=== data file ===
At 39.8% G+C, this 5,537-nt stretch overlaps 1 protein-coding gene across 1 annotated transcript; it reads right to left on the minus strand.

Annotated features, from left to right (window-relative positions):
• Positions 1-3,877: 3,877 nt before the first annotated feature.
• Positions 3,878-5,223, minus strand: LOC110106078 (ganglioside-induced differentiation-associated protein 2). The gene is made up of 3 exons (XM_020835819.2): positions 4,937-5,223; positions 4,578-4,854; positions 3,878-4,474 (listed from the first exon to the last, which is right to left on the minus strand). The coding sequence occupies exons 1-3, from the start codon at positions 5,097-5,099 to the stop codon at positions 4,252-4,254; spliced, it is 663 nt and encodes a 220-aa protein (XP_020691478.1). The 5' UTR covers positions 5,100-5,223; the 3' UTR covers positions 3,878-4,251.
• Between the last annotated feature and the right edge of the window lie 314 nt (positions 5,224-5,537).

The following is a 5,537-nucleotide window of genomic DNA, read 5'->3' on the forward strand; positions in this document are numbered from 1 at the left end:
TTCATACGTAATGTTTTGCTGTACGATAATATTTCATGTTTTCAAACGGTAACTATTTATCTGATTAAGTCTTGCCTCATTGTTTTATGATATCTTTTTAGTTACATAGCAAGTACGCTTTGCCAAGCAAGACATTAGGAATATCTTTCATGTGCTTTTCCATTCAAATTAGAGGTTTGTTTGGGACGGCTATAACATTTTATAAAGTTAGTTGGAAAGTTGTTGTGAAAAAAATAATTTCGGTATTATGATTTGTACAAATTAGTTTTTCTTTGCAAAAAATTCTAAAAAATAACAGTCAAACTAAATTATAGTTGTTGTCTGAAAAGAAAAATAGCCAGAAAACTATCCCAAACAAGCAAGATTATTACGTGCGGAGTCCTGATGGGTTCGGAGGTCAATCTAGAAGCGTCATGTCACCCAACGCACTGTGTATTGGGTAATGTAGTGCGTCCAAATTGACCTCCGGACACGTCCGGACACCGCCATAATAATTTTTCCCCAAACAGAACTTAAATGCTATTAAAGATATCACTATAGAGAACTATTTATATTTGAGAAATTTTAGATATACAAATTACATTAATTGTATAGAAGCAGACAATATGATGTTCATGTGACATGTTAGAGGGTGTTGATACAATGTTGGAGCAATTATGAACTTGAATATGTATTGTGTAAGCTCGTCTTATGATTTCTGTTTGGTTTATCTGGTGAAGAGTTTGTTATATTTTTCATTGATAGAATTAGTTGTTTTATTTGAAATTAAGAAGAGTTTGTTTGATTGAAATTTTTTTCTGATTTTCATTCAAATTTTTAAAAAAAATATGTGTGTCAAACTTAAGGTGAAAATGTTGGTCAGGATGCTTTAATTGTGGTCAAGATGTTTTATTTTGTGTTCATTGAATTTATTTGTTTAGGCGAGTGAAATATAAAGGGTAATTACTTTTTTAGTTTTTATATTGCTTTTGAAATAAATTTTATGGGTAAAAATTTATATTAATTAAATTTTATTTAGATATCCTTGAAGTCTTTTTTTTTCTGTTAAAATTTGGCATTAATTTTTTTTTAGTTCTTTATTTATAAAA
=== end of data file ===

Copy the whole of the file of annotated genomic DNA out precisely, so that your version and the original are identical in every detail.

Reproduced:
At 39.8% G+C, this 5,537-nt stretch overlaps 1 protein-coding gene across 1 annotated transcript; it reads right to left on the minus strand.

Annotated features, from left to right (window-relative positions):
• Positions 1-3,877: 3,877 nt before the first annotated feature.
• Positions 3,878-5,223, minus strand: LOC110106078 (ganglioside-induced differentiation-associated protein 2). The gene is made up of 3 exons (XM_020835819.2): positions 4,937-5,223; positions 4,578-4,854; positions 3,878-4,474 (listed from the first exon to the last, which is right to left on the minus strand). The coding sequence occupies exons 1-3, from the start codon at positions 5,097-5,099 to the stop codon at positions 4,252-4,254; spliced, it is 663 nt and encodes a 220-aa protein (XP_020691478.1). The 5' UTR covers positions 5,100-5,223; the 3' UTR covers positions 3,878-4,251.
• Between the last annotated feature and the right edge of the window lie 314 nt (positions 5,224-5,537).

The following is a 5,537-nucleotide window of genomic DNA, read 5'->3' on the forward strand; positions in this document are numbered from 1 at the left end:
TTCATACGTAATGTTTTGCTGTACGATAATATTTCATGTTTTCAAACGGTAACTATTTATCTGATTAAGTCTTGCCTCATTGTTTTATGATATCTTTTTAGTTACATAGCAAGTACGCTTTGCCAAGCAAGACATTAGGAATATCTTTCATGTGCTTTTCCATTCAAATTAGAGGTTTGTTTGGGACGGCTATAACATTTTATAAAGTTAGTTGGAAAGTTGTTGTGAAAAAAATAATTTCGGTATTATGATTTGTACAAATTAGTTTTTCTTTGCAAAAAATTCTAAAAAATAACAGTCAAACTAAATTATAGTTGTTGTCTGAAAAGAAAAATAGCCAGAAAACTATCCCAAACAAGCAAGATTATTACGTGCGGAGTCCTGATGGGTTCGGAGGTCAATCTAGAAGCGTCATGTCACCCAACGCACTGTGTATTGGGTAATGTAGTGCGTCCAAATTGACCTCCGGACACGTCCGGACACCGCCATAATAATTTTTCCCCAAACAGAACTTAAATGCTATTAAAGATATCACTATAGAGAACTATTTATATTTGAGAAATTTTAGATATACAAATTACATTAATTGTATAGAAGCAGACAATATGATGTTCATGTGACATGTTAGAGGGTGTTGATACAATGTTGGAGCAATTATGAACTTGAATATGTATTGTGTAAGCTCGTCTTATGATTTCTGTTTGGTTTATCTGGTGAAGAGTTTGTTATATTTTTCATTGATAGAATTAGTTGTTTTATTTGAAATTAAGAAGAGTTTGTTTGATTGAAATTTTTTTCTGATTTTCATTCAAATTTTTAAAAAAAATATGTGTGTCAAACTTAAGGTGAAAATGTTGGTCAGGATGCTTTAATTGTGGTCAAGATGTTTTATTTTGTGTTCATTGAATTTATTTGTTTAGGCGAGTGAAATATAAAGGGTAATTACTTTTTTAGTTTTTATATTGCTTTTGAAATAAATTTTATGGGTAAAAATTTATATTAATTAAATTTTATTTAGATATCCTTGAAGTCTTTTTTTTTCTGTTAAAATTTGGCATTAATTTTTTTTTAGTTCTTTATTTATAAAA